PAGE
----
All applicants must fulfil a number of formal and substantial conditions before joining the euro:
Satisfy Maastricht convergence criteria of fiscal stability;
Ensure Central Bank independence;
Achieve low inflation and long-term interest rates, and;
Prove monetary stability of their currency by participating in the Exchange Rate Mechanism II (ERM II) for a minimum period of two years.
No restrictions are placed on candidate countries' exchange rate policies before they enter the EU. Once they have joined the Union, they are expected to treat the exchange rate as a matter of common interest. Some voices in the EU have warned that premature efforts to join ERM II or the euro area may, however, be harmful both to the new member states and the euro area itself.
Eurozone hopefuls can already re-organise their external trade in the single currency. They also benefit from new sources of funding from newly-integrated euro financial markets, which have seen a massive number of international bonds issued in euro denominations since the currency's launch in January 1999.
There is no eurozone exchange rate strategy that the newcomers should follow in the run-up to joining Economic and Monetary Union (EMU). The Nice European Council (December 2000) recommended that candidates adopt monetary policies that best suit their own economic conditions and are consistent with their other policies.
Following their accession, the new members participate in EMU with the status of member states holding a derogation from adopting the euro. This status is granted in the Accession Treaties. During this phase, the new member states have to treat their exchange rate policy as a matter of common concern and they are expected to join the exchange rate mechanism known as ERM II.
Once the new member states have reached a high degree of sustainable nominal convergence, which means fulfilling all the Maastricht Treaty convergence criteria, including at least two years' participation in ERM II, they can adopt the euro.
In the aftermath of the 2004 enlargement, excessive optimism for early euro adoption seemed to have waned somewhat. Slovenia joined the euro zone on 1 January 2007. It was followed on 1 January 2008 by Cyprus and Malta and on 1 January 2009 by Slovakia. Only Latvia, Estonia and Lithuania had joined ERM II with a view to adopting the euro as early as they could, but in the meantime Latvia's economic situation deteriorated due to the crisis, which saw the country take a 7.5bn euro IMF-led rescue loan. Most of the accession countries were struggling to meet the entry conditions particularly with respect to inflation and, in the case of Poland and Hungary, high debt and deficits.
The credit crunch and the financial crisis have substantially worsened the economic situation of the new EU members. Currencies of acceding member states have been subjected to great volatility (Euractiv 20/02/09) and high deficits. This has had a detrimental effect on those countries that had borrowed from Western Europe and that were heavily dependent on Foreign Direct Investment (FDI). Due to the falling value of certain currencies, the costs connected with repaying the debt have grown exponentially.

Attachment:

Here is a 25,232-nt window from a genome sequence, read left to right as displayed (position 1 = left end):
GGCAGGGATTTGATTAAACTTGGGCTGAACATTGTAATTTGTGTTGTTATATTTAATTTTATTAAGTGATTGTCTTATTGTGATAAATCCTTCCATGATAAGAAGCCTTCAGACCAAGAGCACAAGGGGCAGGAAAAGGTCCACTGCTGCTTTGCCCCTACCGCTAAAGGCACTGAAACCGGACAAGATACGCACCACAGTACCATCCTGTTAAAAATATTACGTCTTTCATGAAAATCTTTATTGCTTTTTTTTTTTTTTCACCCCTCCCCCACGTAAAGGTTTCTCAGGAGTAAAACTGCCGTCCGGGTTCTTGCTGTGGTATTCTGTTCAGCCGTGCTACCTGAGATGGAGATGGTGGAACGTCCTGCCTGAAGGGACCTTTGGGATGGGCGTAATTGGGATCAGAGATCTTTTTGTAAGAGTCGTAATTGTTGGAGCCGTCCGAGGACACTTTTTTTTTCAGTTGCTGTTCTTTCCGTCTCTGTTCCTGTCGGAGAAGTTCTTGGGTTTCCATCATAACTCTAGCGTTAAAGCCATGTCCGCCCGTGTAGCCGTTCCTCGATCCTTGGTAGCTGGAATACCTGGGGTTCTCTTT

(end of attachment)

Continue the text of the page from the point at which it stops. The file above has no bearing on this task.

As a consequence, the fall in confidence has revived enthusiasm for the single currency and all the Central and Eastern European Countries (CEECs) have streamlined tentative roadmaps for the adoption of the single currency. Poland, Bulgaria and Romania have also defined target dates: 2012, 2013 and 2014 respectively. According to analysts, these targets could be reviewed. All these countries still have to join ERM II, seen as the ante-chamber of the euro zone. A candidate country must keep its currency in the ERM II exchange rate for at least two years, where it trades in a range against the euro, before adopting the currency.
In Iceland, severely hit by the economic crisis, the power of attraction of the single currency was so strong that on 17 July 2009, the Icelandic Parliament voted in favour of EU membership, mainly due to the prospect of joining Economic and Monetary Union (EMU).
Joining the single currency also allows member states to take part into the Eurogroup, the informal meeting of eurozone finance ministers, which takes place one day before the Economic and Financial Affairs Council (Ecofin). This group has become an increasingly powerful forum and it will be formalised by the Lisbon Treaty's ratification.
Politicians generally agree that without the euro, the Union and its member countries would have been much more severely hit by the ecenomic downturn. In Ireland in particular, where a second referendum was held on the Lisbon Treaty on 2 October 2009, the 'yes' camp insisted that the country's participation in the euro area had provided a vital anchor of stability in difficult times.